Finally, under ‘Theology’, I must begin with NT Wright’s The New Testament and the People of God. (Maybe the reason I haven’t got a great finishing rate is I tend to go for books with at least 500 pages.) For some reason I read volume three (The Resurrection of the Son of God) of his magnum opus first, a couple of years ago – don’t ask why. But it doesn’t particularly matter, I think. I get the gist of the project. Volume One sets the scene – ie., laying out the whole religious and political backdrop in first-century Palestine. Volume Two is next on my list, obviously, and it’s about Jesus. Three is just about the resurrection. Four (recently published) is, as we know, on Paul, and I very much look forward to reading that (though I did read the decidedly ‘paraphrased’ version last year, What St Paul Really Said). Volume Five is, I think, meant to tie together the various components of Wright’s thesis. I have a feeling that he may have even hinted that there might possibly need to be two further volumes after the one on Paul. I wouldn’t be surprised.

I spare comment on these only because there’s so much to say that it has to be left for other blog posts, but one of the reasons I find NT Wright such a joy to read (and listen to thanks to the many hundreds of YouTube videos he can be found in) is that he has such excitement about what he says. It’s really living for him, and that has to count for something.

I knew at some point I’d have to try a bit of Jürgen Moltmann (just like I know that at some point I’ll have to try Barth and Bonhoeffer), and The Crucified God seemed like as good a place as any to start (another of my problems – reading books asequentially; Theology of Hope was published first, however, I think Moltmann himself says that The Crucified God establishes some of the backdrop, the necessary ingredients and components, for understanding what comes in Hope). It is a striking and profound book. Moltmann is capable of short, powerful aphorisms (eg. “Faith in the ‘crucified God’ is …a contradiction of everything [people] have ever…desired to be assured of by the term ‘God'”) which boil down his most powerful arguments, yet is not in the least bit pithy.

Lastly and, not quite fitting the category, is Jesus Through The Centuries, a delightful little book by Jaroslav Pelikan which I picked up a few years ago at a second hand bookshop. The pencil mark in the front cover says £5 and if it was, I think I was ripped off, because it was falling apart when I picked it up, and the pages only became looser as I read it. Only just holding it together myself (literally and figuratively), I persevered nonetheless through the centuries as Pelikan (a remarkable scholar) tours through the history of art and culture to see how the figure of Christ has been represented and has shaped each epoch. It provides a nice bridge between theology and art; I gave a copy to my Gran for her birthday (a nice shiny new not-falling-apart-one) while I was still reading it, and it seemed to hit the mark; she has a working knowledge of theology, and a good appreciation for art and music. She was taken almost straight away.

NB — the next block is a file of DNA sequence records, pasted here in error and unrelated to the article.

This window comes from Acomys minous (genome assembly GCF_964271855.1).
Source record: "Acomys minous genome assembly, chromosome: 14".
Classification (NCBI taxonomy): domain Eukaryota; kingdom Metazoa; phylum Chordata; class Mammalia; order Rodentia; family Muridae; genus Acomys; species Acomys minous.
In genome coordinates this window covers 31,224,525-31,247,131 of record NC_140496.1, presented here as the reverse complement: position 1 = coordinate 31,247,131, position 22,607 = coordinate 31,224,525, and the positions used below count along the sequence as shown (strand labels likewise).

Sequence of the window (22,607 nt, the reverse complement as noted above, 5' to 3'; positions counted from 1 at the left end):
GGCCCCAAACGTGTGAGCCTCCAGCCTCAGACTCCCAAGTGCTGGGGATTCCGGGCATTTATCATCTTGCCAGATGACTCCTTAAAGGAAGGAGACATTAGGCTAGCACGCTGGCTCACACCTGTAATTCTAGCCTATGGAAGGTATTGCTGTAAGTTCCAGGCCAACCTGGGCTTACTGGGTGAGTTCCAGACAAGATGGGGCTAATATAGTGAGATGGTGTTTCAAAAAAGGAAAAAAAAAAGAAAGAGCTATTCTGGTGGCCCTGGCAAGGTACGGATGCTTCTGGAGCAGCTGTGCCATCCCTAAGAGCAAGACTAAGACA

Well, eleven books in a year. Looking ahead to 2015, I’m determined to improve on that, though my chances may be hampered by yet more weighty tomes (and a busy life to boot – how does anyone do it?). I’m currently reading Kingdom of Fools by Nick Page, a brilliant historical piecing-together of the Book of Acts together with the epistles of the New Testament and other contemporary writings. That should be done soon; then, I’m set probably for the rest of the year with Diarmaid MacCulloch’s Christianity: The First Three Thousand Years. Running to just over a thousand pages, it looks like I won’t be beating my total from last year easily.

Not with Volume Two of NT Wright’s magnum also on my wishlist. But there may be reliefs along the way; I still retain an interest in fiction. Presently I’m re-reading The Hobbit (nearly finished) and might re-read The Lord of the Rings too if I’m feeling crazy enough (what was that about weighty tomes) before attempting The Silmarillion which sits, mysterious and silent, on my shelf. As I mentioned there’s also Trollope’s The Prime Minister which in present company might qualify as ‘light fiction’; I don’t know if the same can be said for E.M. Forster’s A Passage to India, but it’s another classic that I’ve had on my shelf for years and have been very much meant to read.

More; there’s always more on the wishlist, but I think that’s enough to keep me going for now.